(Reuters) - Alphabet Inc’s YouTube said on Wednesday it would remove videos from YouTube containing misinformation about COVID-19 vaccines, expanding its current rules against falsehoods and conspiracy theories about the pandemic.
The video platform said it would now ban any content with claims about COVID-19 vaccines that contradict consensus from local health authorities or the World Health Organization.
YouTube said in an email that this would include removing claims that the vaccine will kill people or cause infertility, or that microchips will be implanted in people who receive the vaccine.
(The story has been refiled to change references to blog post to email)
A YouTube spokesman told Reuters that general discussions in videos about “broad concerns” over the vaccine would remain on the platform.
YouTube says it already removes content that disputes the existence or transmission of COVID-19, promotes medically unsubstantiated methods of treatment, discourages people from seeking medical care or explicitly disputes health authorities’ guidance on self-isolation or social distancing.
Conspiracy theories and misinformation about the new coronavirus vaccines have proliferated on social media during the pandemic, including through anti-vaccine personalities on YouTube and through viral videos shared across multiple platforms.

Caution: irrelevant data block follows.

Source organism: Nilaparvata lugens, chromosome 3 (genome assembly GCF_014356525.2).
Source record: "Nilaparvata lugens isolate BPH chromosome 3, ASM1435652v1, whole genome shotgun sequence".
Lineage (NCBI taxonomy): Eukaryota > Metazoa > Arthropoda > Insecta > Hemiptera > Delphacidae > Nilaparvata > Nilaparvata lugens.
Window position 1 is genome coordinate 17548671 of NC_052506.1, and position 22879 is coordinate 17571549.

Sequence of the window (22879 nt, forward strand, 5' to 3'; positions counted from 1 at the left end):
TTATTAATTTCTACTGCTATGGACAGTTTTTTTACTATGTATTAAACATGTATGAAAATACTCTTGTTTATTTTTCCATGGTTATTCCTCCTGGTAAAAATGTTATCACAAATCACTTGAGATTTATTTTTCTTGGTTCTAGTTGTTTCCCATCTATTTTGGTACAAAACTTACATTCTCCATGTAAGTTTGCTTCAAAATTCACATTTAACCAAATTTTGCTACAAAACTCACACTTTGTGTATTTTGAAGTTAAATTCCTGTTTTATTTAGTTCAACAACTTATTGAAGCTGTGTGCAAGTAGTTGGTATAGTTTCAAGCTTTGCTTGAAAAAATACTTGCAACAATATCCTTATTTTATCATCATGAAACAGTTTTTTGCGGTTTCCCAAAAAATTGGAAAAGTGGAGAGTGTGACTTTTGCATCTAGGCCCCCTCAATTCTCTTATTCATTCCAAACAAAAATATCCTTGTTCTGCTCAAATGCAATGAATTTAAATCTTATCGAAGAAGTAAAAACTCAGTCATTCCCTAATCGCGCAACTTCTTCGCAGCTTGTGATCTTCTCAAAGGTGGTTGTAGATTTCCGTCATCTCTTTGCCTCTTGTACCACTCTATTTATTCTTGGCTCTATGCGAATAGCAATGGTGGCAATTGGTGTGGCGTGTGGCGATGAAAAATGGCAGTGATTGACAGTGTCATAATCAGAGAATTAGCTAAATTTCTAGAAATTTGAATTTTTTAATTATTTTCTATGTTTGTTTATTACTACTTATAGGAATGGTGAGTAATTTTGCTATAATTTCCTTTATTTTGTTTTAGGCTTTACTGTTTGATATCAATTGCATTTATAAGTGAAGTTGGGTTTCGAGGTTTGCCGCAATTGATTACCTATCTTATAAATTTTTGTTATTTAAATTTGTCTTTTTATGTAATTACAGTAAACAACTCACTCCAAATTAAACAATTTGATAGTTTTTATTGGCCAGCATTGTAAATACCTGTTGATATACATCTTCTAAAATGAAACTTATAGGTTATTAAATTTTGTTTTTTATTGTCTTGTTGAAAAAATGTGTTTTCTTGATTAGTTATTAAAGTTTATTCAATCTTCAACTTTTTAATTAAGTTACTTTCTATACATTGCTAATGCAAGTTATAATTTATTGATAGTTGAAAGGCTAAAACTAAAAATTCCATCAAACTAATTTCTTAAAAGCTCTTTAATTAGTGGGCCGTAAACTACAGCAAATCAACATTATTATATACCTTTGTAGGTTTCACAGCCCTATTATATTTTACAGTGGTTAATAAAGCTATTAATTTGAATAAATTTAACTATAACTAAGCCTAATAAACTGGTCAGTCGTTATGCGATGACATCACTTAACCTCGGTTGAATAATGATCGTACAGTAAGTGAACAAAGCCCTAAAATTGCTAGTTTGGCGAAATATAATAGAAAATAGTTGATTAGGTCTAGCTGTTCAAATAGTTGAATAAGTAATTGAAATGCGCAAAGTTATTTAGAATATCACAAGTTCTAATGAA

Although drugmakers and researchers are working on various treatments, vaccines are at the heart of the long-term fight to stop the new coronavirus, which has killed more than a million people, infected more than 38 million and crippled the global economy.
In its email, YouTube said it had removed over 200,000 videos related to dangerous or misleading COVID-19 information since early February.
Andy Pattison, manager of digital solutions at the World Health Organization, told Reuters that the WHO meets weekly with the policy team at YouTube to discuss content trends and potentially problematic videos. Pattison said the WHO was encouraged by YouTube’s announcement on coronavirus vaccine misinformation.
The company also said it was limiting the spread of COVID-19 related misinformation on the site, including certain borderline videos about COVID-19 vaccines. A spokesman declined to provide examples of such borderline content.
YouTube said it would be announcing more steps in the coming weeks to emphasize authoritative information about COVID-19 vaccines on the site.
Reporting by Elizabeth Culliford; Editing by Chizu Nomiyama and Steve Orlofsky
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